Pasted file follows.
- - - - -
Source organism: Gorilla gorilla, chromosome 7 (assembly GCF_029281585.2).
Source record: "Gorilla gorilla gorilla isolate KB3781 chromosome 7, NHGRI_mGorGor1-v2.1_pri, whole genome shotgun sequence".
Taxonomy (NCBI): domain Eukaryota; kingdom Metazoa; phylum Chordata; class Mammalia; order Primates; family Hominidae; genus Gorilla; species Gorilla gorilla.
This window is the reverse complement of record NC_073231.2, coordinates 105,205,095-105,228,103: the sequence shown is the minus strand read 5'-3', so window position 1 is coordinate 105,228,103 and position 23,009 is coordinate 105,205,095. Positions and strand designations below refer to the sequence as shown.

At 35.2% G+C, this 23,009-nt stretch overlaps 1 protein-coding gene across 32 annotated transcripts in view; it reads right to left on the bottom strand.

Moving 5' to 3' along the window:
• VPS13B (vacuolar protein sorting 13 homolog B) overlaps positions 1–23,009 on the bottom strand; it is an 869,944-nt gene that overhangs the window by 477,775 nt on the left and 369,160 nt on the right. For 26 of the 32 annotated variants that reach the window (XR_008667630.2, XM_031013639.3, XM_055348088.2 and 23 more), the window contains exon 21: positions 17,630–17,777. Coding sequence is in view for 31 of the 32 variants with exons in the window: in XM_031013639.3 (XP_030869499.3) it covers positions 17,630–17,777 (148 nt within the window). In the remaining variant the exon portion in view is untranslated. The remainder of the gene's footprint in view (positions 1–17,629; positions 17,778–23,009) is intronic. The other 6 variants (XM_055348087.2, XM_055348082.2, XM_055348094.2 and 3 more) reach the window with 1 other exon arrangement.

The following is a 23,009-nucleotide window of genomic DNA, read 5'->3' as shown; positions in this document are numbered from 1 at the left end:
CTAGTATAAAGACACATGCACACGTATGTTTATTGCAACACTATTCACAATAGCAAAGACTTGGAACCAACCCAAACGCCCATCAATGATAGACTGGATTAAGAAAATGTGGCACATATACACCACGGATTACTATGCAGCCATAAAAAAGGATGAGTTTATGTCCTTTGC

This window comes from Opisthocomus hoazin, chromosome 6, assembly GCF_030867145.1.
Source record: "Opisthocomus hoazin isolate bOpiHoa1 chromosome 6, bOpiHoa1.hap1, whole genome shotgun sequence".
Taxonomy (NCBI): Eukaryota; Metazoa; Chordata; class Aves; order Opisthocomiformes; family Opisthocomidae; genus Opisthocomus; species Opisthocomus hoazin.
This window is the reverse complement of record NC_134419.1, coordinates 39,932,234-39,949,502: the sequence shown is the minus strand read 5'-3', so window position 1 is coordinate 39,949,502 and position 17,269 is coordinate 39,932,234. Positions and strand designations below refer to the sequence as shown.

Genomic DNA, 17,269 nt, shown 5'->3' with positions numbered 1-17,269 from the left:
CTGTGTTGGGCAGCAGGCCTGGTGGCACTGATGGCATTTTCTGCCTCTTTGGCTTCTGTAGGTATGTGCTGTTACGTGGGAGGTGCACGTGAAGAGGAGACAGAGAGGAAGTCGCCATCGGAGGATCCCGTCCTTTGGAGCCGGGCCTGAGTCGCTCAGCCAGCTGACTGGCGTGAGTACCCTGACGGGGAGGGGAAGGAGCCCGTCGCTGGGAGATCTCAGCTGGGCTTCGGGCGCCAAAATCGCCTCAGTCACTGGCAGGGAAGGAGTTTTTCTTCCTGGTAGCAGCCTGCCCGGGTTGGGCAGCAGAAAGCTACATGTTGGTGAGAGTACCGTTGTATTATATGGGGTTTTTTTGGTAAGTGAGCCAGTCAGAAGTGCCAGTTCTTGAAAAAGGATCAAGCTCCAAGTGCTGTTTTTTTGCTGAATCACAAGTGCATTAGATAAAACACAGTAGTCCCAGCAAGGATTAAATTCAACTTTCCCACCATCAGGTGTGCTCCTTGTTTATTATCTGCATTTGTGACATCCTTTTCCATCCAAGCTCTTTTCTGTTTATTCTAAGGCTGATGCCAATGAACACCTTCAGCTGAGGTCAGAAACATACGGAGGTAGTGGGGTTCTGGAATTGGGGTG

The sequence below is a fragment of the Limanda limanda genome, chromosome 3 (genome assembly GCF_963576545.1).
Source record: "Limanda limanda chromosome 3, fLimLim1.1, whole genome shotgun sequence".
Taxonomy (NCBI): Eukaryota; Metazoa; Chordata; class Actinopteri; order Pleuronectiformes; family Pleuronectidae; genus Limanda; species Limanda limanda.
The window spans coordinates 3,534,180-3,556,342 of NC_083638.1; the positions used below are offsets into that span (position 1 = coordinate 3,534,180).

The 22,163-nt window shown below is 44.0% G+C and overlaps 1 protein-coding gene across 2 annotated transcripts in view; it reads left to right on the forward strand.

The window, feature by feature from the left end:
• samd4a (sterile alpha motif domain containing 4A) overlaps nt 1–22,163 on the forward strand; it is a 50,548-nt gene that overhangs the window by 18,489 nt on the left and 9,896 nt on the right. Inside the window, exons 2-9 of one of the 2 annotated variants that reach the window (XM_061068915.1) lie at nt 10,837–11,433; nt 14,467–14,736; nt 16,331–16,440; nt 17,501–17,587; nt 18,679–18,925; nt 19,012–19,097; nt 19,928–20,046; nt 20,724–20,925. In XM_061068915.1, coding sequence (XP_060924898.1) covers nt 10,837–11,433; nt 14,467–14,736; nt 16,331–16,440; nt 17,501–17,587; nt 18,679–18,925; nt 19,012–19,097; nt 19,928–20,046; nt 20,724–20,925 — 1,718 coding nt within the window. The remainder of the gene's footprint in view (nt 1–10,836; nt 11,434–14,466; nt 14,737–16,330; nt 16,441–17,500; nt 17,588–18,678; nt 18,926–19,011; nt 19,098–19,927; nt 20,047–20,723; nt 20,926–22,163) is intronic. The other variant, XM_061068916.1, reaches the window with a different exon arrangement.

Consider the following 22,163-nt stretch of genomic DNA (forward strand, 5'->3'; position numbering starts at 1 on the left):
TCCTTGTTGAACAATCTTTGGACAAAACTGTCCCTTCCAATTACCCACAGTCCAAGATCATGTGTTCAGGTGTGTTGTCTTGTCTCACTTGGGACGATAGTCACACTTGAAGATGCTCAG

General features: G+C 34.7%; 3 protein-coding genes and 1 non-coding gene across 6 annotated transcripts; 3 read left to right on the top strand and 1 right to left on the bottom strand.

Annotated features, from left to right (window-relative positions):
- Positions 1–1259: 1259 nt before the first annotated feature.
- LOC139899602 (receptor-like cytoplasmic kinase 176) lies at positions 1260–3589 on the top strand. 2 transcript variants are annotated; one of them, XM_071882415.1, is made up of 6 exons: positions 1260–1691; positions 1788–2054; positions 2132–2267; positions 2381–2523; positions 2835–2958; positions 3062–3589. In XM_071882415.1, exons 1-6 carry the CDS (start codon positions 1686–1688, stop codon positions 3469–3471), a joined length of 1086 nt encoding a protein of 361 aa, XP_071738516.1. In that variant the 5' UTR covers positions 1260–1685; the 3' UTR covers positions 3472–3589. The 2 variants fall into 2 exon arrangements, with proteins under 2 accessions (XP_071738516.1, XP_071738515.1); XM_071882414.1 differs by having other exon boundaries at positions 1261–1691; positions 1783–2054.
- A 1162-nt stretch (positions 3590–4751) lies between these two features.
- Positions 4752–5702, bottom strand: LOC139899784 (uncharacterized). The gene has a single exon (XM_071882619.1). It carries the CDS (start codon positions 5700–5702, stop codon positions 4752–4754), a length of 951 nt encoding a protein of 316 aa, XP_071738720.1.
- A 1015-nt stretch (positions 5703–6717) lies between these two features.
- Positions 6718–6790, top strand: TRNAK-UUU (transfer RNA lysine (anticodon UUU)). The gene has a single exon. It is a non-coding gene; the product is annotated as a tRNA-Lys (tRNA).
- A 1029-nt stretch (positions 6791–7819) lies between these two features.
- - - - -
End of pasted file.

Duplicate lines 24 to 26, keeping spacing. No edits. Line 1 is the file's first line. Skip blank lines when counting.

TCCTTGTTGAACAATCTTTGGACAAAACTGTCCCTTCCAATTACCCACAGTCCAAGATCATGTGTTCAGGTGTGTTGTCTTGTCTCACTTGGGACGATAGTCACACTTGAAGATGCTCAG

General features: G+C 34.7%; 3 protein-coding genes and 1 non-coding gene across 6 annotated transcripts; 3 read left to right on the top strand and 1 right to left on the bottom strand.

Annotated features, from left to right (window-relative positions):